CDC in Zambia
The Centers for Disease Control and Prevention (CDC) established an office in Zambia in 2000. CDC works with the Ministry of Health and provincial health offices to address HIV, tuberculosis, malaria, and other infectious diseases. CDC funds and assists international and local organizations that help build the capacity of the Ministry of Health and to provide health services at the national and community level. CDC also supports national program efforts in workforce development and health systems strengthening.
What CDC is Doing in Zambia
HIV is a leading cause of death and a health threat to many. As a key implementing agency of the U.S. President’s Emergency Plan for AIDS Relief (PEPFAR), CDC works with Zambia to build a sustainable, high-impact national HIV response to accelerate progress towards the UNAIDS global targets to control the HIV epidemic by the year 2020.
CDC’s areas of strategic focus in Zambia include:
- HIV prevention and treatment
- Health systems strengthening that includes surveillance, laboratory, and health information systems
- Public health workforce capacity strengthening through a Field Epidemiology Training Program
- National Public Health Institute development and public health emergency preparedness
CDC, through PEPFAR, implements key HIV programs in Lusaka, Southern, Eastern, and Western Provinces to reduce new HIV infections and HIV-related deaths. In 2018, CDC worked closely with the Ministry of Health to accelerate treatment scale up in Lusaka Province. This resulted in over 240,000 among the 285,632 people living with HIV in the Province being maintained on HIV treatment, making Lusaka the first large urban center in Southern Africa to achieve the UNAIDS 90/90/90 target.
Tuberculosis (TB) is the leading cause of death among people living with HIV. CDC’s strategic focus includes integration of HIV and TB management. CDC supported the Tropical Diseases Research Centre to carry out an assessment to better understand knowledge, attitudes, and practices of mineworkers, ex-mineworkers, and health care workers related to accessing and providing HIV and TB services. Findings from over 2,500 current and ex-mineworkers and facilities were shared with key stakeholders and the National TB Program, and are being used to plan program activities to improve care for these populations.
CDC’s health system strengthening support in Zambia includes building country capacity in:
- Workforce development, including expanding academic and clinical training programs in the University of Zambia and the University Teaching Hospital and using advanced technology like ECHO to expand clinical mentorship and train the next healthcare leaders
- Development of epidemiology, surveillance, health information systems, and program monitoring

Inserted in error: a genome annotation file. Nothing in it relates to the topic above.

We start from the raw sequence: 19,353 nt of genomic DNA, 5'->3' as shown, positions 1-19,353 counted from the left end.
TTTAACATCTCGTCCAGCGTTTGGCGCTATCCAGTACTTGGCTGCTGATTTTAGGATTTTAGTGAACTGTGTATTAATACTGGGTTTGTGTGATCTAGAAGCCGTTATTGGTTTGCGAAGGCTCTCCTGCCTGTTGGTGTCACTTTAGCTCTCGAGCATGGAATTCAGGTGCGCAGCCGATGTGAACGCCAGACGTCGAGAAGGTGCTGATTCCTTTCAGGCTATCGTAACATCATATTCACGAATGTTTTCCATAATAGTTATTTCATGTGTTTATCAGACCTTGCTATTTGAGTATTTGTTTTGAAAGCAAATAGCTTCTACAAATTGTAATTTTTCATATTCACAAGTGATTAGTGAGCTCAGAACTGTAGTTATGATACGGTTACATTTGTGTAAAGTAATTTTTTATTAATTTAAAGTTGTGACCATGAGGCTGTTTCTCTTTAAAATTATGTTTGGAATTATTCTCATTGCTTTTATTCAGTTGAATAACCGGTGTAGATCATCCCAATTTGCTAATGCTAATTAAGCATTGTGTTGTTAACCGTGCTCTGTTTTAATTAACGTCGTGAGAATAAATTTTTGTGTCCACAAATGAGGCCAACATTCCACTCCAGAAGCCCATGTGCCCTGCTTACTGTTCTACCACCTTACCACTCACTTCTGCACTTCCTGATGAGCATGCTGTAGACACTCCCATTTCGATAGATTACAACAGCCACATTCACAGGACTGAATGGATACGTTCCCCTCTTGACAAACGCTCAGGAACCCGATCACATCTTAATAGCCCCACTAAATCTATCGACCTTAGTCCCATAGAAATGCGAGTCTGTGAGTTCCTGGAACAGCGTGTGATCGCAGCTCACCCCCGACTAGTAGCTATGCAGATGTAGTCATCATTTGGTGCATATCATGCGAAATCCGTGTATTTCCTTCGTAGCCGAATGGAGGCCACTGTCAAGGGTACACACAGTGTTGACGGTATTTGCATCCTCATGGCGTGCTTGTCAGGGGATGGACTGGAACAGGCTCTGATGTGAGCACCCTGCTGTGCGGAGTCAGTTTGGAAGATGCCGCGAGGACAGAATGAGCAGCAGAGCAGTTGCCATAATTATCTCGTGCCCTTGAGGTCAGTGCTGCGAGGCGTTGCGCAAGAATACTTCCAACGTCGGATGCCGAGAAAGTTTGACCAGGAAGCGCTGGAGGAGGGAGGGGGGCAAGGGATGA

- Development of a National Public Health Institute to strengthen public health surveillance and the capacity to detect and respond to health threats
- Evaluations to assess programmatic impact and enable rapid course corrections as necessary to address changes in the HIV epidemic
CDC, with PEPFAR funding, supported development of SmartCare, a national Electronic Health Record (EHR) system. SmartCare helps clinical care and continuity of care by providing confidential portable health records to clients on a SmartCard. More than 2 million persons are enrolled in the system at over 500 facilities, of which 120 have gone paperless (using the EHR at all service delivery points).
CDC supports Zambia in strengthening capacity of its workforce to investigate and respond to disease outbreaks through the establishment of a Field Epidemiology Training Program (FETP). FETP trains a workforce of field epidemiologists—or disease detectives—to identify and contain outbreaks before they become epidemics. Participants focus on “learning by doing” to develop the skills for gathering critical data and turning it into evidence-based action.
Malaria is a leading cause of death and disease in many countries, with young children and pregnant women as the groups most affected. Under the U.S. President’s Malaria Initiative, a CDC resident advisor is assigned to the malaria-endemic country of Zambia to support the implementation of malaria prevention and control interventions. CDC contributed to the development and evaluation of the WHO-recommended interventions that include:
- Providing long-lasting insecticide-treated nets and indoor residual spraying
- Preventing malaria in pregnancy
- Improving diagnostics and case management
- Monitoring and evaluation of malaria-related activities
Women living with HIV have a much higher risk of human papillomavirus infection and cervical cancer than HIV-negative women. Before the introduction of antiretroviral therapy (ART), there was a lack of cervical cancer screening among HIV-positive women. With support from CDC, Zambia launched a long-term, culturally appropriate, community-based training program in community health promotion to address cervical cancer. The program also enhances the “See and Treat Cervical Cancer Prevention Intervention” in Lusaka in association with clinics providing antiretroviral therapy.
42 epidemiologists have graduated from the Zambia Field Epidemiology Training Program since December 2018.
- 15 U.S. Assignees
- 56 Locally Employed
- Population: 17,094,130 (2017)
- Per capita income: $3,920
- Life expectancy at birth: F 64 /M 59 yrs
- Infant mortality rate: 49/1,000 live births
Sources: World Bank 2018, Zambia
Population Reference Bureau 2018, Zambia
- Neonatal disorders
- Lower respiratory infections
- Diarrheal diseases
- lschemic heart disease
- Congenital defects
Source: GBD Compare 2018, Zambia